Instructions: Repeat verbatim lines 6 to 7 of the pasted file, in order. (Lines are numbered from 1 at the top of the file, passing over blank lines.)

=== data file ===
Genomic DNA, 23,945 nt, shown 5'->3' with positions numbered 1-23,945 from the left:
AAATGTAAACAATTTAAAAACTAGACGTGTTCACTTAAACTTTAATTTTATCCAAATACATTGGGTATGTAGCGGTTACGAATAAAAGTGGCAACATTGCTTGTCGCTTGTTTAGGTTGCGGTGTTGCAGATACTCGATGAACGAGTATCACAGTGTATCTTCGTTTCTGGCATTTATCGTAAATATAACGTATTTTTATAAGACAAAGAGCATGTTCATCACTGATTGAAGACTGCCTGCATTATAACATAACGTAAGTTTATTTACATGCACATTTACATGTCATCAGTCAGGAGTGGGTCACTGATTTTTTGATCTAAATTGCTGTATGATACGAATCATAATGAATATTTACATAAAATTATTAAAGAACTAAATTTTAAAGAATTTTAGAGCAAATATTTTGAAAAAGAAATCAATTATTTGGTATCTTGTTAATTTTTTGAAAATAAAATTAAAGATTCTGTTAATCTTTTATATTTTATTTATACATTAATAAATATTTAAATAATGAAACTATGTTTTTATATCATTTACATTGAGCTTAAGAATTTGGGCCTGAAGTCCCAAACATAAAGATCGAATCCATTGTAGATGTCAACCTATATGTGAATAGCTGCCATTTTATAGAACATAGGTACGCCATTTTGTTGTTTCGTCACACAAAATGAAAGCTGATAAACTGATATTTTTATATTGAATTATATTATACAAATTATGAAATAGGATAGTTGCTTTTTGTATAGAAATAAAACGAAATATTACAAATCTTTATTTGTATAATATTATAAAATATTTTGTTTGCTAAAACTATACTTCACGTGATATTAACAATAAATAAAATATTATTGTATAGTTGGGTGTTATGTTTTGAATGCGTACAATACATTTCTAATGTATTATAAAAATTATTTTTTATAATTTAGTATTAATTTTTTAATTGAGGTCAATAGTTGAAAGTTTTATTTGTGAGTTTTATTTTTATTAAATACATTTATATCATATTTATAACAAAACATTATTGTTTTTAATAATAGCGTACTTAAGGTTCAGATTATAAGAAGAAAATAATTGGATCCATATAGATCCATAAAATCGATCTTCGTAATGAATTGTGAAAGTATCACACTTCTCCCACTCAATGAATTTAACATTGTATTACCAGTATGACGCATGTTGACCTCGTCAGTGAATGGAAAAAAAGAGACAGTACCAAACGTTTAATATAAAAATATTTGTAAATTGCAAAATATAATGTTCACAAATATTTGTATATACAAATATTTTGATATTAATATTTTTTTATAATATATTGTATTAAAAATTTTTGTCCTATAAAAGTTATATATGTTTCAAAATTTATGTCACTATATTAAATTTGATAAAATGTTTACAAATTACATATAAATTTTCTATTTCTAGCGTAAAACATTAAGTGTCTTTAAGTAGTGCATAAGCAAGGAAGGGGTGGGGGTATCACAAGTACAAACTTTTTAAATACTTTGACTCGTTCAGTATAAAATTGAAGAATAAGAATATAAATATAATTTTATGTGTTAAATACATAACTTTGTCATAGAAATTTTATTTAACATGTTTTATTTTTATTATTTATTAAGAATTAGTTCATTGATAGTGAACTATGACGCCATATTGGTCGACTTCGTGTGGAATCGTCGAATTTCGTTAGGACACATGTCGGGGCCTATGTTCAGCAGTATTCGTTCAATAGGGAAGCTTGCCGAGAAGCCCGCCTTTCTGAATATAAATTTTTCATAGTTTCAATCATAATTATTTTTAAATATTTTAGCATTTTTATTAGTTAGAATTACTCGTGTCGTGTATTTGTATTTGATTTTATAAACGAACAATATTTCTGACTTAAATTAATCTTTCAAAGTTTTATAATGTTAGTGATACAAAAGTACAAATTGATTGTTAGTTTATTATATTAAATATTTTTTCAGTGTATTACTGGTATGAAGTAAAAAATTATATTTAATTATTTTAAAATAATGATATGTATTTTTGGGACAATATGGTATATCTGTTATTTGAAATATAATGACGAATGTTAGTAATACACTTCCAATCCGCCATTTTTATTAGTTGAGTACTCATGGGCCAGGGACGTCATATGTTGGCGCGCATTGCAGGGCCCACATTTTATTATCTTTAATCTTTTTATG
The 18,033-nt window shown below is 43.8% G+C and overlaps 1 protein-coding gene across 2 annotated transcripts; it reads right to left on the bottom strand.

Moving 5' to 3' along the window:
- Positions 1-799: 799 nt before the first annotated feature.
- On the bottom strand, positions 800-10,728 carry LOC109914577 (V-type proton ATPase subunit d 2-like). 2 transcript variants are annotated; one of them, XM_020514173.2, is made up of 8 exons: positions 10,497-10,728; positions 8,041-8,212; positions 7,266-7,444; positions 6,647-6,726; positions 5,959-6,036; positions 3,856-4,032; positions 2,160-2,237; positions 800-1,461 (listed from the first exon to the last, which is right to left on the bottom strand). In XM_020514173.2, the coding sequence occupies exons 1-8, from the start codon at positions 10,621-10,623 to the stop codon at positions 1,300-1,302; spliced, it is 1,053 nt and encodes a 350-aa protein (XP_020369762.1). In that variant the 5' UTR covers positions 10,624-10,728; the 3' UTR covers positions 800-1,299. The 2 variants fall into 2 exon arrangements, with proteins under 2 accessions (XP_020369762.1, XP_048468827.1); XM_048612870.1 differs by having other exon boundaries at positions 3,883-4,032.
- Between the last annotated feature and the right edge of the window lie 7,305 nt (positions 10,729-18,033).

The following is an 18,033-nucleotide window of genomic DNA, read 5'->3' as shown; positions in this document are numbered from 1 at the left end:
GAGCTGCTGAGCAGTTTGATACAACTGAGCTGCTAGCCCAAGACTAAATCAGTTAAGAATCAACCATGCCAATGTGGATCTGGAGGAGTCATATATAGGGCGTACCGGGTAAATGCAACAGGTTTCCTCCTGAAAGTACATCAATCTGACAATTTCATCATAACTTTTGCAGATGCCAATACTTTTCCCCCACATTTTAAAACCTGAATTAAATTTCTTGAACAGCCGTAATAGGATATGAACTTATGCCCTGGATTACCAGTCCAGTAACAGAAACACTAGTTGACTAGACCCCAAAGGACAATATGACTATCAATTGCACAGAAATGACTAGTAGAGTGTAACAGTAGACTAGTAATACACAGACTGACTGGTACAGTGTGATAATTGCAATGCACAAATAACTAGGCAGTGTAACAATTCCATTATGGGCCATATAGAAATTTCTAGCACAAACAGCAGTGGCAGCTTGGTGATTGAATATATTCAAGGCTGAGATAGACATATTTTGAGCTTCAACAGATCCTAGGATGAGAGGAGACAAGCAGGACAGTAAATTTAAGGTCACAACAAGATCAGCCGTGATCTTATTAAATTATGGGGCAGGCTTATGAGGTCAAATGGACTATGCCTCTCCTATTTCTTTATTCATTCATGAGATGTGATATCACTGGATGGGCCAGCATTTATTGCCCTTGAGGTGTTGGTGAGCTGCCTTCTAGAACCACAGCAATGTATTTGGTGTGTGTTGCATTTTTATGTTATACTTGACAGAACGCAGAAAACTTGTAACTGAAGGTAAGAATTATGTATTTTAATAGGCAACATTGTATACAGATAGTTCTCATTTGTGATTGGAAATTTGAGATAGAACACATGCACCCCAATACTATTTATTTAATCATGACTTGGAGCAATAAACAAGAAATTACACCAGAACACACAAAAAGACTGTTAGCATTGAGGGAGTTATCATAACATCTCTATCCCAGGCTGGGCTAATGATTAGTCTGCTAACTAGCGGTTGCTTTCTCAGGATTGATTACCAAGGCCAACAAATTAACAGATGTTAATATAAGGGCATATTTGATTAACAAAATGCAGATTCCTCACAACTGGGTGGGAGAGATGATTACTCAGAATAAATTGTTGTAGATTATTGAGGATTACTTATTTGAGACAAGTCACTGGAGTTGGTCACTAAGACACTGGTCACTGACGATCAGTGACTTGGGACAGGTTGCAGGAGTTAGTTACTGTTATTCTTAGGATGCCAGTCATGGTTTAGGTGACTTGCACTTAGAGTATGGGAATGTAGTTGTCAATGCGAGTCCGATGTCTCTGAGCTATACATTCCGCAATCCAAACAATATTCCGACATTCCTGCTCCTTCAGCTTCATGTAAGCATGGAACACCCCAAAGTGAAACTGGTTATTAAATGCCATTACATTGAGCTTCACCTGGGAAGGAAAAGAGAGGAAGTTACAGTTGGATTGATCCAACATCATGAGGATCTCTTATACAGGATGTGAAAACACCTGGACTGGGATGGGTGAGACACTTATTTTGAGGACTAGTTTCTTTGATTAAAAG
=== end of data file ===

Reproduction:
- On the bottom strand, positions 800-10,728 carry LOC109914577 (V-type proton ATPase subunit d 2-like). 2 transcript variants are annotated; one of them, XM_020514173.2, is made up of 8 exons: positions 10,497-10,728; positions 8,041-8,212; positions 7,266-7,444; positions 6,647-6,726; positions 5,959-6,036; positions 3,856-4,032; positions 2,160-2,237; positions 800-1,461 (listed from the first exon to the last, which is right to left on the bottom strand). In XM_020514173.2, the coding sequence occupies exons 1-8, from the start codon at positions 10,621-10,623 to the stop codon at positions 1,300-1,302; spliced, it is 1,053 nt and encodes a 350-aa protein (XP_020369762.1). In that variant the 5' UTR covers positions 10,624-10,728; the 3' UTR covers positions 800-1,299. The 2 variants fall into 2 exon arrangements, with proteins under 2 accessions (XP_020369762.1, XP_048468827.1); XM_048612870.1 differs by having other exon boundaries at positions 3,883-4,032.
- Between the last annotated feature and the right edge of the window lie 7,305 nt (positions 10,729-18,033).